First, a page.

The current discussion, though, seems to mostly focus on a "Corporations aren't people!" argument, which I think is a bit of a red herring. Whether or not corporations are people, the First Amendment does not permit unlimited government regulation of publications produced by them, and it would be quite undesirable from a civil-liberties perspective if it did: at least, that is the case unless someone has a good argument for why civil libertarians should want the above cases, and others like them, to be overturned.

In short: It may be that the majority opinion in this case went too far, but the opposite proposition, that the First Amendment is no obstacle at all to any kind of government regulation of publications produced by corporations, is even worse.


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Applying the First Amendment to Corporations: Well established and a good idea | 67 comments (43 topical, 24 editorial, 0 hidden)
Ideals conflict with pragmatism (1.80 / 5) (#1)
by Liar on Fri Jan 22, 2010 at 05:26:16 PM EST

Lincoln said, "We all declare for liberty; but in using the same word we do not all mean the same thing." I would add, that in using the same word, the same person may not mean the same thing.

The reaction to this decision is an example of that. The language of the first amendment is highly idealistic in its application but we'd be naive to believe that money plays only a positive role in the world of politics. So, there's a natural tension between the two positions.

Or, at least, I'm torn along those lines. On the one hand, you have the JS Mill argument that the best antidote to controversial free speech is not censorship--it's more free speech. But on the other hand, the corrupting influence of money in politics is VERY well documented. And since a campaign contribution is among the most basic forms of political speech, we stand in natural contradiction to ourselves.

My hope is that this won't change as much of the current landscape as many people fear it will. Considering that George Soros was able to contribute over $20 million dollars to try to get George Bush out of office, what practical limits have we really put on money anyway? All that we've done is forced those who would donate to be more creative with it. The biggest difference this decision may make is on issue ads which now say, "Write to Senator So-And-So and let him know you oppose this bill," will become ads that say, "Don't vote for Senator So-And-So."

I admit I'm a Liar. That's why you can trust me.
(0) parent comment to make ironic point $ (none / 0) (#2)
by LilDebbie on Fri Jan 22, 2010 at 07:41:36 PM EST

My name is LilDebbie and I have a garden.
- hugin -

[ Parent ]
individual rights and political process (none / 0) (#7)
by sye on Sat Jan 23, 2010 at 08:06:43 AM EST

by Walter M. Frank

a thorough analysis. I'm sure he approves the recent development in lifting up the contribution limit.

commentary - For a better sye@K5
ripple me ~~> ~allthingsgo: gateway to Garden of Perfect Brightess in CNY/BTC/LTC/DRK
rubbing u ~~> ~procrasti: getaway to HE'LL
Hey! at least he was in a stable relationship. - procrasti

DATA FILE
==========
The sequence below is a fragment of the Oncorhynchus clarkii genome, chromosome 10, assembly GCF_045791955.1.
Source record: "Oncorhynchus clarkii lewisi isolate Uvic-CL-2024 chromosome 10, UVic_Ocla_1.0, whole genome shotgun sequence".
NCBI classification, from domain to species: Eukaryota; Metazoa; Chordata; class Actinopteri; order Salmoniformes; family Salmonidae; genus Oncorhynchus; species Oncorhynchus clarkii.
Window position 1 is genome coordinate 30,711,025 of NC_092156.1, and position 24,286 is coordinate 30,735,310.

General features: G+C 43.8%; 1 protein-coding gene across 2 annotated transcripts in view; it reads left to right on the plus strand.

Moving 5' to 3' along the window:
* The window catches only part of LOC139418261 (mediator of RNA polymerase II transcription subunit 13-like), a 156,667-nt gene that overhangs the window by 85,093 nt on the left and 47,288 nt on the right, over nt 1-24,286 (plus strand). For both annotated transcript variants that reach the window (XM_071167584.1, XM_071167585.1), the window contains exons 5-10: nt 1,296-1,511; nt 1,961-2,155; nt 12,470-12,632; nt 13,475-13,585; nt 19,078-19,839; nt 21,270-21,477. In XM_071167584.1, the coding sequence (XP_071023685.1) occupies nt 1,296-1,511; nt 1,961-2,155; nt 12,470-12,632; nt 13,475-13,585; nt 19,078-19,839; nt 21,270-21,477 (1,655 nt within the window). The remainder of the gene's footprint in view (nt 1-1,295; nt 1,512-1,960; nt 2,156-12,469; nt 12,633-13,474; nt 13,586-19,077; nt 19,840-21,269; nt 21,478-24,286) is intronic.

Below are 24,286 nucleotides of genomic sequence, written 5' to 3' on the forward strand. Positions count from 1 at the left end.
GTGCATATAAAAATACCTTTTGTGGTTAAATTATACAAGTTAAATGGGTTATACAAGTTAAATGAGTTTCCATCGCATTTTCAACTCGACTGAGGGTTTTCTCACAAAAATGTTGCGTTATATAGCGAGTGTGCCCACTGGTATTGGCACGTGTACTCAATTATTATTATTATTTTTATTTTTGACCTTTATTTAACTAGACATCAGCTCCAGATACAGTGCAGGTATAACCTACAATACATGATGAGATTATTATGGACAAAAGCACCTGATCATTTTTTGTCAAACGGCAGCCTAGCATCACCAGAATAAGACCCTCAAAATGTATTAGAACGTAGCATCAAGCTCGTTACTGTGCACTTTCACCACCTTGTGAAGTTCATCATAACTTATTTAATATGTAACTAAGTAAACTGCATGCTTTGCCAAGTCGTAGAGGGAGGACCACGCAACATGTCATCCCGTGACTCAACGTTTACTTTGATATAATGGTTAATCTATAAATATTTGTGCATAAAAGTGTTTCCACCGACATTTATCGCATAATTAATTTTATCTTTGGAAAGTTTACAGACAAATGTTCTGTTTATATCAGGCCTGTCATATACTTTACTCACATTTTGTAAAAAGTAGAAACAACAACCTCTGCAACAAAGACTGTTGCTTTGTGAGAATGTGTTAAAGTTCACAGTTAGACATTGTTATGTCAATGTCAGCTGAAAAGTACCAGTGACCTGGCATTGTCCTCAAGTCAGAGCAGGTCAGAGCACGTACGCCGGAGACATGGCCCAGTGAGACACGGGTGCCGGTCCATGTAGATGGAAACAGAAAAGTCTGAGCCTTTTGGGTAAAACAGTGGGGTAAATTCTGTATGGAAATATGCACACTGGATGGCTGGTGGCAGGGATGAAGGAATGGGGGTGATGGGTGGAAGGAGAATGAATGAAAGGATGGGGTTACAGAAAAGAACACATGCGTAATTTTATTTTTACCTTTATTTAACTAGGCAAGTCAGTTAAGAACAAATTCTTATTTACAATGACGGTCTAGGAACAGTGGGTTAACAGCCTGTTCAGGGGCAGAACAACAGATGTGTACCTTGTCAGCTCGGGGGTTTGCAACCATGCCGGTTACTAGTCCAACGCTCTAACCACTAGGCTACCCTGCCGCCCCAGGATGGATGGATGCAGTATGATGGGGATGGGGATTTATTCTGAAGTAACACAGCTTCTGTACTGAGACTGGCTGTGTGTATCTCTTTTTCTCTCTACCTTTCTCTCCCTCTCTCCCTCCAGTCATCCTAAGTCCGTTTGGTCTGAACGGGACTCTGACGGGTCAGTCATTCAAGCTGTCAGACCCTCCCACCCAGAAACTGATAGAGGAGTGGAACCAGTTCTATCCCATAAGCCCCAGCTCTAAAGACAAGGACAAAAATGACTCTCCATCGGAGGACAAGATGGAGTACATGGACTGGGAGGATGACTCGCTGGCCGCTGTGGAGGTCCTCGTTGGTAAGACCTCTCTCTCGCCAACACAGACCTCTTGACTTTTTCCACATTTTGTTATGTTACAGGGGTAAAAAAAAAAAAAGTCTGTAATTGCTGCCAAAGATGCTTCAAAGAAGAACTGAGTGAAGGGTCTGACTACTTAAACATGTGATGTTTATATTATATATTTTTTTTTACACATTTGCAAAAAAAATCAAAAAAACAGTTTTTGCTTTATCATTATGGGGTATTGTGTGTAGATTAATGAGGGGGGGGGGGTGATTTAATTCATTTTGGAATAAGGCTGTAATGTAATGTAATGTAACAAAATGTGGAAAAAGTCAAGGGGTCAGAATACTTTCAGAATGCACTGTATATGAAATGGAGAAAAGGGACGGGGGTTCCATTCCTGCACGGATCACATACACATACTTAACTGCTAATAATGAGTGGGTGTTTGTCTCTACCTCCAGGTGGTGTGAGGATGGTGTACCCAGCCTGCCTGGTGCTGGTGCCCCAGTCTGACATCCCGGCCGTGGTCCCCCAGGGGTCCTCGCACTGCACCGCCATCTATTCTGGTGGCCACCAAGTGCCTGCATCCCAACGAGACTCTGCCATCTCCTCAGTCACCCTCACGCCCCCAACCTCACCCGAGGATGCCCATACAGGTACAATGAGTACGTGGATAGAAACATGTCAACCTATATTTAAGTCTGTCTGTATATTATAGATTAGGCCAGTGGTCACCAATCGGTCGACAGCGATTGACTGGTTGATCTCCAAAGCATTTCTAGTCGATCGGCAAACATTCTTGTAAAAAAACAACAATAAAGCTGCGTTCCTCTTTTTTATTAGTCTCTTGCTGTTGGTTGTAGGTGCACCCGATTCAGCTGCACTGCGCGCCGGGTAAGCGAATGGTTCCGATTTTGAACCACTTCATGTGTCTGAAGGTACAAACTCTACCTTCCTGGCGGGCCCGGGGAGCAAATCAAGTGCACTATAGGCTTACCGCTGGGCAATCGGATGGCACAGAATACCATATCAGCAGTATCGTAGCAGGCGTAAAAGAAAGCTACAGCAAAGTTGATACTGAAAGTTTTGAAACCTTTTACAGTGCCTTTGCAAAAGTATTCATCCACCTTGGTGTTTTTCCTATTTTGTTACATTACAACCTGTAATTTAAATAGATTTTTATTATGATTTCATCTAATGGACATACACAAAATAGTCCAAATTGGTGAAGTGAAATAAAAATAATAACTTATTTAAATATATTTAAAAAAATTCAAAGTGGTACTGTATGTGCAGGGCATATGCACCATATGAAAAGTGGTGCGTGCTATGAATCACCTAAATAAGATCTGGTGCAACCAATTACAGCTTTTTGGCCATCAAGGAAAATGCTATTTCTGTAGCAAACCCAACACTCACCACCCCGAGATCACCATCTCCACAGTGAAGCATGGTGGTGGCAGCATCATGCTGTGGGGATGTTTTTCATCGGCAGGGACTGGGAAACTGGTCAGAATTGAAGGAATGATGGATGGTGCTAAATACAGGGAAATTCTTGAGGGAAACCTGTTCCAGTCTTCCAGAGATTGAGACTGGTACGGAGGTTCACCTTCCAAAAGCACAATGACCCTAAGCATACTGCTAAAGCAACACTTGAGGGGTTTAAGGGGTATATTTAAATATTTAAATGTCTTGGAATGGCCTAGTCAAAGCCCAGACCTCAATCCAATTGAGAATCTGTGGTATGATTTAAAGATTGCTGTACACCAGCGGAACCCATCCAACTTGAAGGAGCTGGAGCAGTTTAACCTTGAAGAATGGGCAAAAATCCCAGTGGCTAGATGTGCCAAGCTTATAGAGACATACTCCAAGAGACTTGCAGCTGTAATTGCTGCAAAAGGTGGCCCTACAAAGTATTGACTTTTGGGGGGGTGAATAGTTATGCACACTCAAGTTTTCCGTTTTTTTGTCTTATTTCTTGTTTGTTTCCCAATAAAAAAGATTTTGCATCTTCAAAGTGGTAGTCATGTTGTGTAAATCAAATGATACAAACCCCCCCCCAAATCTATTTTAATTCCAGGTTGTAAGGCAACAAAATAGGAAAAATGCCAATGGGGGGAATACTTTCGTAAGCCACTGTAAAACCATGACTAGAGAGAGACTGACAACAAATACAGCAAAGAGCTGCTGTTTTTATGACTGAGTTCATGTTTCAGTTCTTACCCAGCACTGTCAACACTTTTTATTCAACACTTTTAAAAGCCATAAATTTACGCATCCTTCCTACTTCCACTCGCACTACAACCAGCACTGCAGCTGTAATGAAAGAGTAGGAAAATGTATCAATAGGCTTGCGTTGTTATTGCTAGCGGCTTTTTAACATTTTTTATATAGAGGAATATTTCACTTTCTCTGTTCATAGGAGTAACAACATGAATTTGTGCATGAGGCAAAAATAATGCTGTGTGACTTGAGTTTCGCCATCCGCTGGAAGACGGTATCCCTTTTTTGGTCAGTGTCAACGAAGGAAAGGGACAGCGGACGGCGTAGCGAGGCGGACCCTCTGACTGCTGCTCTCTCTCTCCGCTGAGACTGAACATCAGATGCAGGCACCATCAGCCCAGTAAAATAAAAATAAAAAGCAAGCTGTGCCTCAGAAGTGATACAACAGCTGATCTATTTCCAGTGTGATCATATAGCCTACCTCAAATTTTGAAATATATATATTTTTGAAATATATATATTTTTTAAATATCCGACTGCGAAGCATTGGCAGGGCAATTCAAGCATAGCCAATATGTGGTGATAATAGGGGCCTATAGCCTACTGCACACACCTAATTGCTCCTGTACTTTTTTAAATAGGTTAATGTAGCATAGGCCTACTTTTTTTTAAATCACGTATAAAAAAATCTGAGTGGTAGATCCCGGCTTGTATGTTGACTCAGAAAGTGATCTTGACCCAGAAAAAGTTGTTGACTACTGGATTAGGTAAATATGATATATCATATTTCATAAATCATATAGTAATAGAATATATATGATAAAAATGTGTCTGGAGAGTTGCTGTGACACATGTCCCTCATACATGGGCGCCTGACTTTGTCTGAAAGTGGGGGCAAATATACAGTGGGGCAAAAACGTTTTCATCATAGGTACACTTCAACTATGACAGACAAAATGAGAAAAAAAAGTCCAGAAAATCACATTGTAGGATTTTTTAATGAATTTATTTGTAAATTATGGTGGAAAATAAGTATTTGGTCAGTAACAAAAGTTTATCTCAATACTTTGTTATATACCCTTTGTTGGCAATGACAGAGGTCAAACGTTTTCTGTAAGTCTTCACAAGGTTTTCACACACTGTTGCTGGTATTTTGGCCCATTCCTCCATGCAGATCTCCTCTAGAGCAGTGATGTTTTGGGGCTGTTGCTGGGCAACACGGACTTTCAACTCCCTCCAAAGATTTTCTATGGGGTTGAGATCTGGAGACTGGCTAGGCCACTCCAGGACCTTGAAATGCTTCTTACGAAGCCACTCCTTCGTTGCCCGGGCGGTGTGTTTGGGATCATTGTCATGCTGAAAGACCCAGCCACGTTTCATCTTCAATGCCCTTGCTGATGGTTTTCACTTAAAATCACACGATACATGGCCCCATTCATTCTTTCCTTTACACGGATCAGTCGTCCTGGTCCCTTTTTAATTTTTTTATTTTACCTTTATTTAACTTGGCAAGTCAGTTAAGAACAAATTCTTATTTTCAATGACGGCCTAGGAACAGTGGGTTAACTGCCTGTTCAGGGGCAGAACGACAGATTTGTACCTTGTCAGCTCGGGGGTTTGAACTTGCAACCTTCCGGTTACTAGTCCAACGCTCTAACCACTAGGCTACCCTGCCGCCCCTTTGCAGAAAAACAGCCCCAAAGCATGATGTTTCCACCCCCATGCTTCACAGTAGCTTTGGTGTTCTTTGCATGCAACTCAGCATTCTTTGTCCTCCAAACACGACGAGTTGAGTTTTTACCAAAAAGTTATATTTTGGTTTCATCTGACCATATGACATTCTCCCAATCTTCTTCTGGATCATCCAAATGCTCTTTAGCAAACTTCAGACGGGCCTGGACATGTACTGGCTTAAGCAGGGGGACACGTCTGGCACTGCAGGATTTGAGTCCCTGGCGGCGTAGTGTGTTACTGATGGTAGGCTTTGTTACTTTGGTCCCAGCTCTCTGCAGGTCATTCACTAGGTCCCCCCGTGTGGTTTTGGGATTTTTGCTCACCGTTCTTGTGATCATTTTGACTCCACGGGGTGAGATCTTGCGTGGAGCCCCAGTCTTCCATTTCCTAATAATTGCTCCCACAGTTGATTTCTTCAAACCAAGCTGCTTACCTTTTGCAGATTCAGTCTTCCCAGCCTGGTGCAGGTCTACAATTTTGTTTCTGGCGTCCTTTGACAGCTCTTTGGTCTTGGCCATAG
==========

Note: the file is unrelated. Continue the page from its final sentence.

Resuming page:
enter K5 via Blastar.in

freedom to fleece and electioneer, yay! (none / 0) (#8)
by nostalgiphile on Sat Jan 23, 2010 at 09:22:45 AM EST

I think this aptly explains why you're wrong confused:

 The Supreme Court claims in this matter to be defending the corporate right of free speech. The laws of corporate personhood go back to the 1860s, in decisions offered by judges with close ties to the very corporations whose rights they were asked to judge. Corporate citizens, needless to say, have been a plague upon the land ever since (Joel Bakan, the law professor, has correctly observed that corporate citizenship often accords with sociopathic behavior, the kind of behavior that as a society we do not tolerate from individuals). In any case, corporate freedom is not a constitutional right, and corporations do not very much care about freedom of speech, press or assembly as it involves the individual. What a corporation cares about it is its collective endeavor. To provide a collectivist institution with the rights of the individual, to announce a corporation as a citizen, is one of those wonderful juridical inventions that could only be taken seriously in a system where law is exploited to veil reality and to render lies as truth. As Leigh Ratiner notes, no intelligent person can trust such a system. And as regards "corporate persons," Ratiner asks the right question: "If they are natural citizens and commit crimes, why don't we liquidate them as punishment (since they can't be put in jail)? Of course, the answer is that if you liquidate them it will hurt the economy and the innocent shareholders. But doesn't that make it very clear that a corporation is not a person who can be put in a cage or hung by the neck until dead? That's the kind of person the Founders were trying to protect."


If they are going to be equal to individuals in claiming right to free speech, let's insist that they can be punished like individuals as well. Let's liquidate and redistribute their assets when they commit crimes like Enron, Halliburton, etc etc...

And let's not forget what Justice Stevens said in the dissent:

"At bottom, the Court's opinion is thus a rejection of the common sense of the American people, who have recognized a need to prevent corporations from undermining self government since the founding, and who have fought against the distinctive corrupting potential of corporate electioneering since the days of Theodore Roosevelt. It is a strange time to repudiate that common sense. While American democracy is imperfect, few outside the majority of this Court would have thought its flaws included a dearth of corporate money in politics."